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How to Do a Small Bust Adjustment on Sewing Patterns

Have you found the perfect pattern but don’t quite fill out the bust? No problem! The SBA (small bust adjustment) is great pattern adjustment to have in your repertoire.

While most women’s sewing patterns are designed for a B cup, we all know that everyone has a unique shape. One woman’s B cup might be much too roomy on some. This adjustment can make the bust on a bodice front with a horizontal bust dart smaller and more fitted.

How to do a small bust adjustment

Step 1: Identify the bust apex on the pattern piece

front bodice with bust dart

Some patterns have the apex marked (as shown with the circle), while on other patterns you will need to identify the bust apex. The bust dart generally points to the apex on the pattern, which is typically about 1″ to 2″ from the end of the dart point. This may or may not match your apex, and you might have to adjust the location on the pattern. 

Step 2: Draw the lines

draw lines on pattern

You’ll need to draw four simple lines on your pattern piece:

  1. First, draw a line through the center of the bust dart to the apex.
  2. Next, draw a line from the apex down to the bottom of the bodice, parallel to the center front.
  3. The third line is draw from the apex up to the armhole, about 1/3 of the way up from the bottom of the armhole.
  4. Add a fourth line, horizontally near the bottom of the center front, connecting the vertical line with the front edge. This will be used to reduce the length of the center front section of the pattern.
A small bust adjustment both reduces the circumference around the bust and the length of the front of the pattern piece. A larger bust has more length from shoulder to waist, and a smaller bust has less length from shoulder to waist. 

Step 3: Cut along the lines

cut along the lines drawn on the bodice

Cut along the lines as shown above, leaving the pattern paper attached by a small hinge at the armhole and at the end of the line that’s through the dart. It helps to put small pieces of tape over the pattern paper before cutting to reinforce those spots. Don’t panic if you cut all the way through, but note the idea of these hinges, which helps you to shift the pieces in relation to each other. 

By the way… the photo above also illustrates how you would do a FBA (full bust adjustment). If you were making the bust larger, you would fill in the spaces between the cut pieces with paper, adding both length and width over the bust. The SBA basically does this maneuver in reverse, as you will be reducing both the length and width over the bust. 

Step 4: Shift the pattern pieces

shift pattern toward center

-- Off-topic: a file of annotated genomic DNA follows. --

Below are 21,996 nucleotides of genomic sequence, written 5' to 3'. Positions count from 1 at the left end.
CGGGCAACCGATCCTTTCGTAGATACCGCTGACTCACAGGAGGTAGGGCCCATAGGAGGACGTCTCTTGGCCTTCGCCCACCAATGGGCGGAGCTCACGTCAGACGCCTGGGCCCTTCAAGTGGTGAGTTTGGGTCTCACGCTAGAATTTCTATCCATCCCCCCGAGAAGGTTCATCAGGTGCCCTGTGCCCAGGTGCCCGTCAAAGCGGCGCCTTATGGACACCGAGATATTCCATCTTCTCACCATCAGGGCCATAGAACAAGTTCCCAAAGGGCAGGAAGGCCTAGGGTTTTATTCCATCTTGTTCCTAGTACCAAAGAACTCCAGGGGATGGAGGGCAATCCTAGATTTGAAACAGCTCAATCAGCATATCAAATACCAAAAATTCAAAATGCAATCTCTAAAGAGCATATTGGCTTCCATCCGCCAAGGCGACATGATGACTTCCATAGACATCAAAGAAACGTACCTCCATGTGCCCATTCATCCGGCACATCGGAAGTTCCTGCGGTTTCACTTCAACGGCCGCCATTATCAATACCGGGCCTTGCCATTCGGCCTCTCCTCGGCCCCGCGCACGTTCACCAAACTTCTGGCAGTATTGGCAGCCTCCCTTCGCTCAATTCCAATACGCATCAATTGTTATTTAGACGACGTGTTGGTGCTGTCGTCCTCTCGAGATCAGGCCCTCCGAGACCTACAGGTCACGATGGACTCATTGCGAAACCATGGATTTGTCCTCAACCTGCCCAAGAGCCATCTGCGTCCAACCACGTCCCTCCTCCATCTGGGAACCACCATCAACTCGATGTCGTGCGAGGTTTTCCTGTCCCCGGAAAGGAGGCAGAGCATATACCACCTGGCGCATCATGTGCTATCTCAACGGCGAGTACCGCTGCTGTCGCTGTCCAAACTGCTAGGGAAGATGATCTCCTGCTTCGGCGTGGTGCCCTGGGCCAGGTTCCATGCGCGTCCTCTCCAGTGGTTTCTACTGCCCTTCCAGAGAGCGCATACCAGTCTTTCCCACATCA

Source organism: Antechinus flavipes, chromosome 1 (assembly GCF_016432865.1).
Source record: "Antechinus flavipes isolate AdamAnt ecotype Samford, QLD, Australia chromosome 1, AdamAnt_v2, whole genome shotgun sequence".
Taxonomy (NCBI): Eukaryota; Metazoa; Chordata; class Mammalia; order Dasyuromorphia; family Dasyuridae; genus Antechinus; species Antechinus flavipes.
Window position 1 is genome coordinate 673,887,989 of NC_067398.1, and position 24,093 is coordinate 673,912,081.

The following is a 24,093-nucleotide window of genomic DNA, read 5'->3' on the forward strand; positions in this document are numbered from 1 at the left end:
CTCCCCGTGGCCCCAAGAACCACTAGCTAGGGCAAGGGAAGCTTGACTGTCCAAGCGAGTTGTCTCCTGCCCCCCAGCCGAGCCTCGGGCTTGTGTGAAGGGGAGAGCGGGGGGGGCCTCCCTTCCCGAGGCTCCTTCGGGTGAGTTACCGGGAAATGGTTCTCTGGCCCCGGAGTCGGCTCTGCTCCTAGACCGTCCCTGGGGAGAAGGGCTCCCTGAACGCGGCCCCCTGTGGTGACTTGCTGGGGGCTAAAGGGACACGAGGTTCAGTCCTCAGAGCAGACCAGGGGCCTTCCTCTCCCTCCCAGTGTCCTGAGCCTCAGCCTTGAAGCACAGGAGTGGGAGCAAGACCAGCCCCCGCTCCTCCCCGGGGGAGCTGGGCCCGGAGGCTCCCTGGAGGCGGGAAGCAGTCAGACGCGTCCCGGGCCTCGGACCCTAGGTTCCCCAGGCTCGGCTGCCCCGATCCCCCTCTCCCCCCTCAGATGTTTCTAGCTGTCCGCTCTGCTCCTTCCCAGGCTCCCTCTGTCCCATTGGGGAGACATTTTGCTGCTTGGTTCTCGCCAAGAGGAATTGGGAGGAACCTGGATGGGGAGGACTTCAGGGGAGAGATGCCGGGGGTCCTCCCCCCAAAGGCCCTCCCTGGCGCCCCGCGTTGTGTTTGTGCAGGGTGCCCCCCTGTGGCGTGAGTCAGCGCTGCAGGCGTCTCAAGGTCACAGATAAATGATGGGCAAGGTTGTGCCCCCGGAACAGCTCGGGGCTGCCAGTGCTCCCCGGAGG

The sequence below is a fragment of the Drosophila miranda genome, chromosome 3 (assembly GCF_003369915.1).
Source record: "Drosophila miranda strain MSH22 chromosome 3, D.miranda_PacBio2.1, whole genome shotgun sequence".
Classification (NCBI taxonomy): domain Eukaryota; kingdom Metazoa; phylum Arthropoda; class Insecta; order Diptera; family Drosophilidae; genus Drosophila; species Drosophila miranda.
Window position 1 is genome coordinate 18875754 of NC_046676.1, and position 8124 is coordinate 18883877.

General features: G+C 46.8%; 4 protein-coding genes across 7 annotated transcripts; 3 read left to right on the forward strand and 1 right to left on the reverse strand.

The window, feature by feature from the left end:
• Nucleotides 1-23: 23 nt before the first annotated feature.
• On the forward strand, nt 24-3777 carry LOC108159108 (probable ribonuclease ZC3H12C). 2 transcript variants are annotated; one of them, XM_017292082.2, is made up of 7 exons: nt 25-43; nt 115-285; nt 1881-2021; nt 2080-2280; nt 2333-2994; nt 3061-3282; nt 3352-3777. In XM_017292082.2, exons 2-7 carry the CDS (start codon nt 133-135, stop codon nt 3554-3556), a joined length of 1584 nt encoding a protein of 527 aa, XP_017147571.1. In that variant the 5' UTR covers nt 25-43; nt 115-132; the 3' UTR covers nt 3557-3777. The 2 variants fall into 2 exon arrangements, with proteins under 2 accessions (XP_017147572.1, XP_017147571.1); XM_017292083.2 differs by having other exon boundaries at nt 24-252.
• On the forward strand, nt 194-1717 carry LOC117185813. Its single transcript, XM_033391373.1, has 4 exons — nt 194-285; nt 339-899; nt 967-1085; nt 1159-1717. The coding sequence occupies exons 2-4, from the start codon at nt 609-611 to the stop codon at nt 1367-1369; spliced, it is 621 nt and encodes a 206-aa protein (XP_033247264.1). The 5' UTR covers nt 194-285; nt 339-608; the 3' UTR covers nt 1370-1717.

Move the side section toward the center, overlapping as shown. Keep the side piece parallel to the center front piece so that you are reducing the circumference by an equal amount of length. The bust dart will become smaller as you shift the side toward the front and a smaller bust needs less length so the front becomes shorter.

Move the remaining small square piece upward to make the bottom of the pattern piece even. You will now be sewing a smaller dart; however, you have not changed the length of the side seam, so it will still match up to the back bodice piece. 

Wondering how much to take out? Moving the side over ½” reduces the front bodice by a total of 1″. The difference between cup sizes is roughly 1″. I suggest you do a tissue fitting of the pattern prior to cutting it up to see how much to take out.

smoosh dart out with text

If you are sewing for girls or anyone with a small bust who doesn’t need a dart, or prefers the look without a dart, it’s possible to remove it entirely. While it’s a bit unorthodox, there is no rule that says you can’t pin the dart out and flatten the pattern piece back into 2-dimensionality. Be sure to maintain the straight edge at the center front of your pattern piece. 

Do you have any tips or tricks for a SBA? We’d love to hear about them! 

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5 Comments

Lisa G

Great tutorial! I would also note that this alteration narrows the waist, so don’t forget to add that back in if needed. Would love to see more SBA tutorials for things like a bodice with only a waist dart, etc. I’m always looking for more SBA info!

Reply
Jeanette

Replying to Lisa: Near the end of the post, the writer said, “Be sure to maintain the straight edge at the center front of your pattern piece. ” When you straighten that edge, it adds a little to the waist. I wonder if that is sufficient to make up for taking out the dart.

I’m curious about your sewing for a small bust. Do you ever take out the dart and find that the garment fits you all right without it?

Reply
Jeanette

I’m with Lisa G in always looking for more SBA info. I recently made a challis dress and had so much trouble sewing my SBA adjusted dart that I decided to forget about the dart. Even though my dart was so narrow, leaving it out messed up the bodice of my dress and caused other problems.

Is there any way a sewist can know when she can safely fold out the dart and sew the garment without it.

Reply
Roxanne Brune

Thanks, was wondering what to do with the dart since I am flat with no breasts due to mastectomy. Gonna try just folding them out first. Not a great sewer, this has been really helpful 🙂

Reply
Sara

Is there a way to take bulk out of the dart but not effect the size of the pattern?

Would that me a small bust adjustment or full bust?

Reply

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